The metaphysics of the Martini revisited

The esteemed Brandon Watson calls our attention to this list of classic cocktails, which makes reference to a variation on the Martini I can’t believe I hadn’t heard of before: the Burnt Martini, wherein scotch takes the place of vermouth. Naturally, I mixed one right away upon learning of it. But I think I was too timid: Nervous about overdoing the scotch, I erred in the wrong direction and could taste it not at all. I’ll try again someday, but deviations from the Martinian norm should be indulged only rarely.

But is there a norm here? I addressed the question once before in a gag post, but since we’ve been discussing the metaphysics of artifacts, let’s address it semi-seriously. To certain super-sophisticates, vermouth, never mind scotch, shouldn’t appear in a Martini at all. (There’s the famous crack about Churchill to the effect that when mixing his Martinis he’d look in the direction of France, which would suffice for the vermouth. Perhaps Churchill’s Burnt Martini recipe would have called for a mere glance northward toward Scotland or a toot on the bagpipes.) This seems to me more than a little precious. And just false. Here’s the basic reasoning: A Martini is a kind of cocktail; cocktails are mixed drinks; gin by itself is not a mixed drink; ergo, gin by itself is not a cocktail, and thus not a Martini.

Would a mere hint of vermouth suffice? In his fine little book How’s Your Drink? Cocktails, Culture, and the Art of Drinking Well, Eric Felten tells us that M. F. K. Fisher would use an eyedropper to dispense her vermouth. Others spray a fine mist of vermouth over the top, or merely swish the vermouth around in the glass before tossing it out and pouring the gin. Felten thinks this sort of thing is silly, and so do I. If pure gin is not a Martini, neither is that which is indistinguishable to the taste from pure gin. Yes, one can definitely overdo the vermouth, but so too can one underdo it.

But scotch? Wouldn’t this give us another drink altogether? I think not. But then, does anything go? Must we tolerate Cosmopolitans and “Appletinis” as legitimate riffs on the genuine article? Again, I think not. Why not? Martinis are not natural substances, after all, but artifacts; thus, one might think, there is simply no “fact of the matter” about what counts as a Martini. But that is too glib. Cornbread and corncob pipes are artifacts too, but there is certainly a fact of the matter about which of them it was that General MacArthur liked to smoke. It is because artifacts are defined by the contingent human interests they serve that they exhibit an ontological fuzziness that natural substances do not, but those interests are stable enough that we can at least in most cases get a reasonable enough fix on what counts as an instance of a certain type of artifact and what does not.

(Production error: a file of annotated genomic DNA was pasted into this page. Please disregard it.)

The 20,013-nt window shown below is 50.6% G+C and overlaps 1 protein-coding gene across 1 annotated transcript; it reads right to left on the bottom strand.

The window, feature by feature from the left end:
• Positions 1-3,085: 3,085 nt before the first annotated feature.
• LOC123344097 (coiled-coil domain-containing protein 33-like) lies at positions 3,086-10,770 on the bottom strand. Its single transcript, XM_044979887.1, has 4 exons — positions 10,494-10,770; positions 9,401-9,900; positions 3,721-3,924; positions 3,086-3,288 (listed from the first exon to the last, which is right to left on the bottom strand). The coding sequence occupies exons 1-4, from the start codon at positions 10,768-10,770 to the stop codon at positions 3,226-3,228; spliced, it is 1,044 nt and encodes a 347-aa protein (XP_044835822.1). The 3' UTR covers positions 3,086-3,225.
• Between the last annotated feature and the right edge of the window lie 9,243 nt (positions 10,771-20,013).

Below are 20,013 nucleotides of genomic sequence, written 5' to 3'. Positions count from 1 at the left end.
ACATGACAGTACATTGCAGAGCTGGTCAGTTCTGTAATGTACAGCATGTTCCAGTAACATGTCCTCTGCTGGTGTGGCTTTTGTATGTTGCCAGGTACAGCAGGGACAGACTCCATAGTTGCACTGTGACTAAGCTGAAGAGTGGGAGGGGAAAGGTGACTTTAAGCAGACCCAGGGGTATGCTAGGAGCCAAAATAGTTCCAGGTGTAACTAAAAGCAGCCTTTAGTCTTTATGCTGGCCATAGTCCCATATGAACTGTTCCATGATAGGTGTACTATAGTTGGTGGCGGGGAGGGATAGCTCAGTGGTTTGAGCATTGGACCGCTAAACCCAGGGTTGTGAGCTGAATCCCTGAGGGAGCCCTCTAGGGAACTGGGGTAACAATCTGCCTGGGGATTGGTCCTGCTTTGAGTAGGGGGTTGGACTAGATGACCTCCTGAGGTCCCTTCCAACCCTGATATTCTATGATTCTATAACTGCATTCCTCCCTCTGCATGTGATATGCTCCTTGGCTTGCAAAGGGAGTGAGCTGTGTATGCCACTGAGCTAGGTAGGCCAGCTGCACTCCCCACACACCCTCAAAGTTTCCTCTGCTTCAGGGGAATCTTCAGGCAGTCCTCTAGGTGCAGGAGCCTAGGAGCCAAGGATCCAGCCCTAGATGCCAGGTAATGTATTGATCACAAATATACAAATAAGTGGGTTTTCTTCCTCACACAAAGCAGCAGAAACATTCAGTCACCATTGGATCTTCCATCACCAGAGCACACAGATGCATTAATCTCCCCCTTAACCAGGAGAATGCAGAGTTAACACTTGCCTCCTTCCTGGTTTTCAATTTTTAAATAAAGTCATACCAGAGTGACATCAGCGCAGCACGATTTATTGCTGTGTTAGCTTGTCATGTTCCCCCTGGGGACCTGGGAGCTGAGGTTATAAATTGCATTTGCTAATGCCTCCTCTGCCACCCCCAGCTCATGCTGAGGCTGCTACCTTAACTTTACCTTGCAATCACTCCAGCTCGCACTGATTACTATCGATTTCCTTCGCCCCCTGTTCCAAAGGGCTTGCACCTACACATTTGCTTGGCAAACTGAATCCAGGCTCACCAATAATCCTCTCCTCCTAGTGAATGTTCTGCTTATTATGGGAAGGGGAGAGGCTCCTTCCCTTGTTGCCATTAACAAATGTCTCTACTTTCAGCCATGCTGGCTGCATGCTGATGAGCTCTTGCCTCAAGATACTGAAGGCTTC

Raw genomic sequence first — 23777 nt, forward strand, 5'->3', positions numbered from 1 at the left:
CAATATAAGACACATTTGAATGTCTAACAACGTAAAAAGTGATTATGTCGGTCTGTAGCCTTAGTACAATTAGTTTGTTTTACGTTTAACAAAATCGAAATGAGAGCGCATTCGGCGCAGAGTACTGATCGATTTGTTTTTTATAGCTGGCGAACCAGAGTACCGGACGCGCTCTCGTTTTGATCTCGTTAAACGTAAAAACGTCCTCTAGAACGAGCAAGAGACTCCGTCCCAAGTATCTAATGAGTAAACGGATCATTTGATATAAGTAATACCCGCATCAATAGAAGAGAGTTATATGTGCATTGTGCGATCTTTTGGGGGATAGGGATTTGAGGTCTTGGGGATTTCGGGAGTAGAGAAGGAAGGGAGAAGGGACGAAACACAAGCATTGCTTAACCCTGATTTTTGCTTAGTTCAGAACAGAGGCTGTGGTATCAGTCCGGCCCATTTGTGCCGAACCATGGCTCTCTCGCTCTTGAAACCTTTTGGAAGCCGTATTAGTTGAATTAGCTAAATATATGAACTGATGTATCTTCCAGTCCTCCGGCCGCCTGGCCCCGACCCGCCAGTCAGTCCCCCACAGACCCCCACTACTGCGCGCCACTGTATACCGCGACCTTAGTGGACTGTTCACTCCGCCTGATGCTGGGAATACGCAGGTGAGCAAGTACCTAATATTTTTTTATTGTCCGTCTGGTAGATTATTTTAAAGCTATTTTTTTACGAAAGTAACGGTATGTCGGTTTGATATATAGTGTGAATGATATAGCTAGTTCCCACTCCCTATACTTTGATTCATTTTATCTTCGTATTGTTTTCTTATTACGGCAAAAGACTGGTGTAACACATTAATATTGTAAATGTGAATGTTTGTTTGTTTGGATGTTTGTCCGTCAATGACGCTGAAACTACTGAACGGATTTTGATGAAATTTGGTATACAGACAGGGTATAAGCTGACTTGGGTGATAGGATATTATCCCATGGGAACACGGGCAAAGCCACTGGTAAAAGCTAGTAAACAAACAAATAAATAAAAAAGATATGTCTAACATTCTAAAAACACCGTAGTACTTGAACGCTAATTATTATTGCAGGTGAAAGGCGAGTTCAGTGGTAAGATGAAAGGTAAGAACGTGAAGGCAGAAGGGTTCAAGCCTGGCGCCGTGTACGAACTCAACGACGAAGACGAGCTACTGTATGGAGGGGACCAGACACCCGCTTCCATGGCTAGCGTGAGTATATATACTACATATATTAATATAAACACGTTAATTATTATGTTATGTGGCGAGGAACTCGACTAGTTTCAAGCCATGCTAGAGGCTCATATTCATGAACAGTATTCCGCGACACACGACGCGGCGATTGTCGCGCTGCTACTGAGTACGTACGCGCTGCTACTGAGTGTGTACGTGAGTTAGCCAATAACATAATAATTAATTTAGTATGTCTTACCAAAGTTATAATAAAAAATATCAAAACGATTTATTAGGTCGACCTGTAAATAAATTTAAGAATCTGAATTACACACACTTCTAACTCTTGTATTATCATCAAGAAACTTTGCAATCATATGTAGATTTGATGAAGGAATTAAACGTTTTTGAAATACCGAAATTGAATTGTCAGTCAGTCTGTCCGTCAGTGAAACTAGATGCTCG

What is the relevant defining “interest” in the case of the Martini? The origins of the cocktail are not entirely clear, but it seems to go back 140 years or so to a concoction called a “Martinez,” which was significantly different from what we think of as the “standard” Martini today, particularly in being sweet-tasting. (Felten has a sketch of the history, as do other books.) It was when, in the common mixing of the drink, the now obscure sweet gin then in use gave way to the more familiar dry variety, and sweet vermouth to its dry variant, that the Martini as we know it emerged. It seems also to have been around this time that it became The Martini – something that stood out from other cocktails and would eventually come to be regarded as the King. The “dryness” was key, in that it required of the drinker more discipline and refinement – like the opera enthusiast who knows he’s arrived when he’s made it through to hour four of a Wagner epic and likes it. (As a guy I used to know liked to put it, “If it feels good, do it. If it doesn’t, do it ‘til it does” – though it isn’t clear that Martinis and the Ring cycle are what he had in mind. I don’t know whatever happened to him and I’m not sure I want to know.)

It’s an excessive if forgivable devotion to this dryness that leads some to affect an aversion to vermouth. But if they go too far, they at least grasp the essence of the thing. Hence, it seems to me, scotch is plausibly in as a vermouth replacement, and even vodka as a gin replacement, though why anyone would want it I have no idea. Any garnish consistent with the theme is also in – even the lemon peel, since it gives something less than a hint of sweetness, though why anyone would prefer it to the olive is also beyond me. Indeed, I take just a bit of the briny to be an invaluable addition to the overall taste of a Martini, though the Dirty Martini goes too far. In any event, Cosmopolitans, Appletinis, and the like are definitely out.

Mind you, I’m not saying they shouldn’t ever be drunk – even by men. Just don’t pretend such a thing is a species of Martini. And don’t tell anyone about drinking one either – on a blog, say. Take the time a friend and I watched The Usual Suspects – he for the first time, me for the twenty-third – while the wives talked about whatever in the other room. It would have been preposterous to drink a Martini in such a context, or scotch, or wine (while munching on potato chips or popcorn, no less!) Something lighter, and sweeter, was called for. But it goes without saying that you couldn’t expect us to drink soda pop or lemonade either. And the ladies had already left the ingredients out anyway, so…

Ah, but this is a blog!
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